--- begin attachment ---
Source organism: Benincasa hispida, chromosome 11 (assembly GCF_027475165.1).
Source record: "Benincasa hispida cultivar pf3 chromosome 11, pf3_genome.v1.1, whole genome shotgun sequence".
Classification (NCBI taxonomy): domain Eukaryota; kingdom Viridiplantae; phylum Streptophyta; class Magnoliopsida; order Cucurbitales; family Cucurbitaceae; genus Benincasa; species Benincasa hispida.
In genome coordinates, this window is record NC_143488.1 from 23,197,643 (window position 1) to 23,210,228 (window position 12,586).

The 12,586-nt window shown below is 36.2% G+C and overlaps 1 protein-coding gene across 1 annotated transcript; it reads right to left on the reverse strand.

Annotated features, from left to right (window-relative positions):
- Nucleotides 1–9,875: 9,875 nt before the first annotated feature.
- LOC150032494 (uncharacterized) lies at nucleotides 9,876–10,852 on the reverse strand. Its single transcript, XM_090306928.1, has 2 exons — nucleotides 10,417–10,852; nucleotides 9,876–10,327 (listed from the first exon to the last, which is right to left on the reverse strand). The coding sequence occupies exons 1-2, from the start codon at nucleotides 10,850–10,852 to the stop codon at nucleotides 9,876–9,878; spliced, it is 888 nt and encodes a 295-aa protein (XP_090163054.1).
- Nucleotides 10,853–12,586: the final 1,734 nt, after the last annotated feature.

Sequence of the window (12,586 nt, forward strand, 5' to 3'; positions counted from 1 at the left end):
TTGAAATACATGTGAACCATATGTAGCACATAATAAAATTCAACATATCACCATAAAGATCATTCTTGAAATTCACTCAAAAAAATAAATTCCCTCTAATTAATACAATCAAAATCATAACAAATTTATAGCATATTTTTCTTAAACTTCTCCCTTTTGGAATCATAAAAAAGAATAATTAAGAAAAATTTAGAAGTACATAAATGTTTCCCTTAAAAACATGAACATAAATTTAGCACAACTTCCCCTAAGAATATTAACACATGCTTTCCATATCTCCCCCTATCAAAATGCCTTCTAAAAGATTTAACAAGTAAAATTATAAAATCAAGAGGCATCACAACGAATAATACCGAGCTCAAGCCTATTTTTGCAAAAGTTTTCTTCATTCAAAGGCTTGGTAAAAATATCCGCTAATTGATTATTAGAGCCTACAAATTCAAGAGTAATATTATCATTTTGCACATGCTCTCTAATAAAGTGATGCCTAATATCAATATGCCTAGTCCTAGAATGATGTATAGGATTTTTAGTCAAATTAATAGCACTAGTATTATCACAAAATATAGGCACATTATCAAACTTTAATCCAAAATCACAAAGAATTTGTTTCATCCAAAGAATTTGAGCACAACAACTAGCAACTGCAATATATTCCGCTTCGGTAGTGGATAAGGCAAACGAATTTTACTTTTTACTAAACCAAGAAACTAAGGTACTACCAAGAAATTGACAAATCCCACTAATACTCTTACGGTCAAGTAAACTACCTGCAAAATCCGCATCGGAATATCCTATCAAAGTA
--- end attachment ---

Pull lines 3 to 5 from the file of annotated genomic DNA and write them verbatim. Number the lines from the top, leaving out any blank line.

Classification (NCBI taxonomy): domain Eukaryota; kingdom Viridiplantae; phylum Streptophyta; class Magnoliopsida; order Cucurbitales; family Cucurbitaceae; genus Benincasa; species Benincasa hispida.
In genome coordinates, this window is record NC_143488.1 from 23,197,643 (window position 1) to 23,210,228 (window position 12,586).

The 12,586-nt window shown below is 36.2% G+C and overlaps 1 protein-coding gene across 1 annotated transcript; it reads right to left on the reverse strand.